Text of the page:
Wednesday, December 17, 2008

Peer pressure

Because of the nature of Army rank structure, Officers of similar rank often sit together in the DFAC (Dining Facility). Very often groups of Captains or Majors or Lieutenant Colonels will move en masse to or from the Headquarters at meal times.

When I see this, I'm often reminded of the schooling behavior of fish, or the movement of herds of hooved creatures across the plains of the Serengeti.

Lately I found myself wondering that if we refer to "prides" of lions, "gaggles" of geese, and "exaltations" of larks, what might the collective nouns be that would describe the curious movements of my fellow Officers? (I'm especially fond of the notion of an "exaltation" of larks.)

It seems to me that in a discussion of this sort among some of my Jesuit brethren a few years ago, some wag came up with the notion of a "cacophony" of pundits, a "rudeness" of New Yorkers (he being from New York), a "condemnation" of televangelists, and a "condescension" (or was it "conspiracy"?) of Jesuits.

I'm not going to venture a guess as to what the collective nouns might be for groups of Lieutenants, or Captains, or Majors, or Lieutenant Colonels, but it might be fun to try!

As I was considering these various groupings of peers it occurred to me that my Army "peer group" consists of Soldiers who, by and large, are more than 20 years my junior. Many of them are more than young enough to be my children. This is especially true of the Lieutenants I hang out with (there are actually very few of them around where I work, so they often meet up with us Captains).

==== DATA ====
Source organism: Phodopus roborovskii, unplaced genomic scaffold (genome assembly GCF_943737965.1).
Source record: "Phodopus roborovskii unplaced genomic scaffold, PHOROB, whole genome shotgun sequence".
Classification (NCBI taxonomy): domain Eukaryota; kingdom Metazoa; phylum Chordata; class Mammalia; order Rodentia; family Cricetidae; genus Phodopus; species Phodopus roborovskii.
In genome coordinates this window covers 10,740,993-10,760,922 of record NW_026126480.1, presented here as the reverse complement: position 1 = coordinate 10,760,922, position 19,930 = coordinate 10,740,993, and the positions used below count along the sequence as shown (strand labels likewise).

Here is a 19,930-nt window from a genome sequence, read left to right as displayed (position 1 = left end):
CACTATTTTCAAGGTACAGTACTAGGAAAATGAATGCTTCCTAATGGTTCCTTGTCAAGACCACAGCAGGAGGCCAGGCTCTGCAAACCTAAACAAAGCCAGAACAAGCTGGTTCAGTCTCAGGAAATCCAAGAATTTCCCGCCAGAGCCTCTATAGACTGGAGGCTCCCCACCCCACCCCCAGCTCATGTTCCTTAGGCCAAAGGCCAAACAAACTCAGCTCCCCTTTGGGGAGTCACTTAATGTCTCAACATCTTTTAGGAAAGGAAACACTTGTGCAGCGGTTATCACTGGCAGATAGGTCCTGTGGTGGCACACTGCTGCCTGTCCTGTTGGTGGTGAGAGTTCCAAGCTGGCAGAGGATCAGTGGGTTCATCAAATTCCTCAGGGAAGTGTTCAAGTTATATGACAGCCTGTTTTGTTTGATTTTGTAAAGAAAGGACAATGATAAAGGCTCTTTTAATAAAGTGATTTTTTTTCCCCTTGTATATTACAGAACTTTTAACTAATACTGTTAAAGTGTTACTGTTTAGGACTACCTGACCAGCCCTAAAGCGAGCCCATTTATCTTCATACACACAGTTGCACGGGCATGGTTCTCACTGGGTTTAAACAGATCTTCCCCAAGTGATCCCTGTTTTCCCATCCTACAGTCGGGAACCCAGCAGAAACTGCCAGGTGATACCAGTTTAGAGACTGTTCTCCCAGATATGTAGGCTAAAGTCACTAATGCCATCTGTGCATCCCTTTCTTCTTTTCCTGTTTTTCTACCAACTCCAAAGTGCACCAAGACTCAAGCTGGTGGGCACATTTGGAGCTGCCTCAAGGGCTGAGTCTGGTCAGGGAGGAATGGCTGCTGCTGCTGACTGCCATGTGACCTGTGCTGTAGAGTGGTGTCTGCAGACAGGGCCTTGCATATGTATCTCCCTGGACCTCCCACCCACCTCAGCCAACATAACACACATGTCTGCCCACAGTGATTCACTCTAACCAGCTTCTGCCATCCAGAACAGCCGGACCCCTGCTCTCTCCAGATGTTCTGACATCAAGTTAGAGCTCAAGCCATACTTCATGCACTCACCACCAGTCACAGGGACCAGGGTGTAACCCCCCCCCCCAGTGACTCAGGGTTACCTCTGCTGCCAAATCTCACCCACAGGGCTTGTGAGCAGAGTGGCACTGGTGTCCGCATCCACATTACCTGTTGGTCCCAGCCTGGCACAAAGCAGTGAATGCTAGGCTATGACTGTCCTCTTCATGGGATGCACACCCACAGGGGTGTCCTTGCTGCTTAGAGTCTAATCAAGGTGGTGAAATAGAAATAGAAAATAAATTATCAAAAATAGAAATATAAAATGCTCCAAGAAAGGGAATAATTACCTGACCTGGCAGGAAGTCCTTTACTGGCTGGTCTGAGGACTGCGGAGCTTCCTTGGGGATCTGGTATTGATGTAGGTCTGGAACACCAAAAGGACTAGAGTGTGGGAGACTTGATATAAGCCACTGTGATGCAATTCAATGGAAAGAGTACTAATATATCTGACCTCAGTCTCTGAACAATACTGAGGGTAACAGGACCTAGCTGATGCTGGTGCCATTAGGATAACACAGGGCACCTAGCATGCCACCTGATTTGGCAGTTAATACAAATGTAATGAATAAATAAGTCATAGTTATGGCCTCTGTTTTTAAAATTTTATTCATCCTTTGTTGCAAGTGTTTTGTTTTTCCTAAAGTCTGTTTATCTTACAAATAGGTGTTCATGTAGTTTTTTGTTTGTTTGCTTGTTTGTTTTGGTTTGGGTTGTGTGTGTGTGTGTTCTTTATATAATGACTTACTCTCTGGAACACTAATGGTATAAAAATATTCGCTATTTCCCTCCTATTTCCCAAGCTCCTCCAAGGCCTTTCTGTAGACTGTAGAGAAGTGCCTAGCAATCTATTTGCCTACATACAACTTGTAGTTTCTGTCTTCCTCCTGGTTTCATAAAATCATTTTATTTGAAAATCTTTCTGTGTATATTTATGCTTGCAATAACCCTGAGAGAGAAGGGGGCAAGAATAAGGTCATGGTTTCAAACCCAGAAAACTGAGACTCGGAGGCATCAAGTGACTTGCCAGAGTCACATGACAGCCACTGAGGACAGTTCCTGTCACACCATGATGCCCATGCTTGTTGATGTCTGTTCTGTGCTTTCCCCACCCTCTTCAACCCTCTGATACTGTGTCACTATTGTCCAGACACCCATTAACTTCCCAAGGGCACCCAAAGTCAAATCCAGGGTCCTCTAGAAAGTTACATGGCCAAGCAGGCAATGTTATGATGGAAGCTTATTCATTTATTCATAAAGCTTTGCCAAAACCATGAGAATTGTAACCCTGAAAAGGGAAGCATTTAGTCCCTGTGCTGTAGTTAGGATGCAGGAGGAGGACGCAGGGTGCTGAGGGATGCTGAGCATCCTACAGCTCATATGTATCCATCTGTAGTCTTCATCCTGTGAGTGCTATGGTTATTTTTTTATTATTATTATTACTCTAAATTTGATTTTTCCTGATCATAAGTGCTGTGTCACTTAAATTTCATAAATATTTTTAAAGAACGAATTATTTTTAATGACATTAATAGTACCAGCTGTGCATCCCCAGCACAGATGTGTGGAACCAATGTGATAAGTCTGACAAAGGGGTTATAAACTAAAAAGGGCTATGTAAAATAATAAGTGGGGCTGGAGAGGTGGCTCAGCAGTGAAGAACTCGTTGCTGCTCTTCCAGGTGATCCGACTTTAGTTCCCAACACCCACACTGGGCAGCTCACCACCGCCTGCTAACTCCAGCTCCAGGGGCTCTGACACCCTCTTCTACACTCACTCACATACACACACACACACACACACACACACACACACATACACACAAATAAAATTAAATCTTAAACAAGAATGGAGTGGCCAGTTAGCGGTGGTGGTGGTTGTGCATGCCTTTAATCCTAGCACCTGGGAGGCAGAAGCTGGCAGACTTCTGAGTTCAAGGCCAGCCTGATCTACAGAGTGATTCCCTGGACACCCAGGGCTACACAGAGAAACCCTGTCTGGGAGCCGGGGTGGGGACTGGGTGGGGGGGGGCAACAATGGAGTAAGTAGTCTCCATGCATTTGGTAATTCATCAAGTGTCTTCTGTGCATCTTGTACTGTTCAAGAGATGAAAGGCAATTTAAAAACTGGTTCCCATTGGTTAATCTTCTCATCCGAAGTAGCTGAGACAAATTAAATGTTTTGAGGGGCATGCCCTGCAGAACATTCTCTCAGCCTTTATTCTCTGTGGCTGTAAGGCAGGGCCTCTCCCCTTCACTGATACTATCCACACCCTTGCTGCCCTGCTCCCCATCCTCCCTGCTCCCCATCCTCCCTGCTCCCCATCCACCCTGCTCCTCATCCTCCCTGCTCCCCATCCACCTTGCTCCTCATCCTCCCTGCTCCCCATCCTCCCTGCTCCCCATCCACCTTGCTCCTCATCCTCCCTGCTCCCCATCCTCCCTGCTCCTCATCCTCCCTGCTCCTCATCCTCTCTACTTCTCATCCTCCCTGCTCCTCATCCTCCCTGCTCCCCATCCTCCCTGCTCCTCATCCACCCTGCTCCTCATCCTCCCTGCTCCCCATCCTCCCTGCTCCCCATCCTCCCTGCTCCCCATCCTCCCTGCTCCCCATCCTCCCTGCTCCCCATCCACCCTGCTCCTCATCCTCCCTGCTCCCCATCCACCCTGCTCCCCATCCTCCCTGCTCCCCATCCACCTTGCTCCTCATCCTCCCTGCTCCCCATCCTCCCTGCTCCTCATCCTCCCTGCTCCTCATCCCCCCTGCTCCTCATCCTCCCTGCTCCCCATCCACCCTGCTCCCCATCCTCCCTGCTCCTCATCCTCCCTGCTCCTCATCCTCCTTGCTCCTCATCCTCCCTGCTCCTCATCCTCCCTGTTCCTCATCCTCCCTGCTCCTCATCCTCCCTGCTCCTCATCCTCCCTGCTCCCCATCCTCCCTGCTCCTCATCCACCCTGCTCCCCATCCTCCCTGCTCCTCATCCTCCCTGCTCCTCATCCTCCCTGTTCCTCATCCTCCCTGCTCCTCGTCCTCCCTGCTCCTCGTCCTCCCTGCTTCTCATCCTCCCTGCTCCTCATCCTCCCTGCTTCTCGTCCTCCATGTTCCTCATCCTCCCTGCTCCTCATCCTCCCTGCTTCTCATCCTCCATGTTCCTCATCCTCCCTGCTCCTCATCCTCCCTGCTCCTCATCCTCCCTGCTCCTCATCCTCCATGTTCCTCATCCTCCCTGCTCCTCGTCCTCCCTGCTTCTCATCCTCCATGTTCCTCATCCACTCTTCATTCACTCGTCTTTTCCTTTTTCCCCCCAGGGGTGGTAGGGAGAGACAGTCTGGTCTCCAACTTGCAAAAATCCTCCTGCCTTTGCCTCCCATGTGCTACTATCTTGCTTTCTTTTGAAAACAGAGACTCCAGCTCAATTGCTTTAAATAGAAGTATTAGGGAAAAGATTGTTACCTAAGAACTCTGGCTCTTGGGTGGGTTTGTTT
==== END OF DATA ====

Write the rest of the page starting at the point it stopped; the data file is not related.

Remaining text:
In conversations amongst ourselves, it's clear that we're very different in terms of just about everything but rank. While my fellow Captains have been in the Army probably four to six years longer than I have, I've been a Jesuit for 30 years. More often than not, I wind up feeling more avuncular than fraternal when I'm with them. (It's probably only a matter of time before they lock me in the attic, which is what happens to the crazy uncle in a 'respectable' family.)

I'm nearer in age to, but older than most of the field-grade Officers (and above) around here, with the exception of some of the medical personnel and a very few others. Though I am much closer in age to these Soldiers, there are only two of them (both a couple of years younger, but two pay grades above me) who speak to me more or less as a 52-year-old.

Because of the rank structure of the Army I almost never have "peer" conversations with people my own age.

This fact struck me as very odd today, for some reason. Not bad, mind you. Just odd. Another thing to chalk up to the Toto-I-don't-think-we're-in-Kansas-anymore nature of having joined the Army in my dotage, I guess!

Blessings and peace to one and all,

Fr. Tim, SJ

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